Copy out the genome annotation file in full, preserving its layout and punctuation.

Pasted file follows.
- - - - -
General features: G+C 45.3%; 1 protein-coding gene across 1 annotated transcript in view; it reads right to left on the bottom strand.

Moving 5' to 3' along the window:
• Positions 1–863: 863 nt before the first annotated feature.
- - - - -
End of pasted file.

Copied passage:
General features: G+C 45.3%; 1 protein-coding gene across 1 annotated transcript in view; it reads right to left on the bottom strand.

Moving 5' to 3' along the window:
• Positions 1–863: 863 nt before the first annotated feature.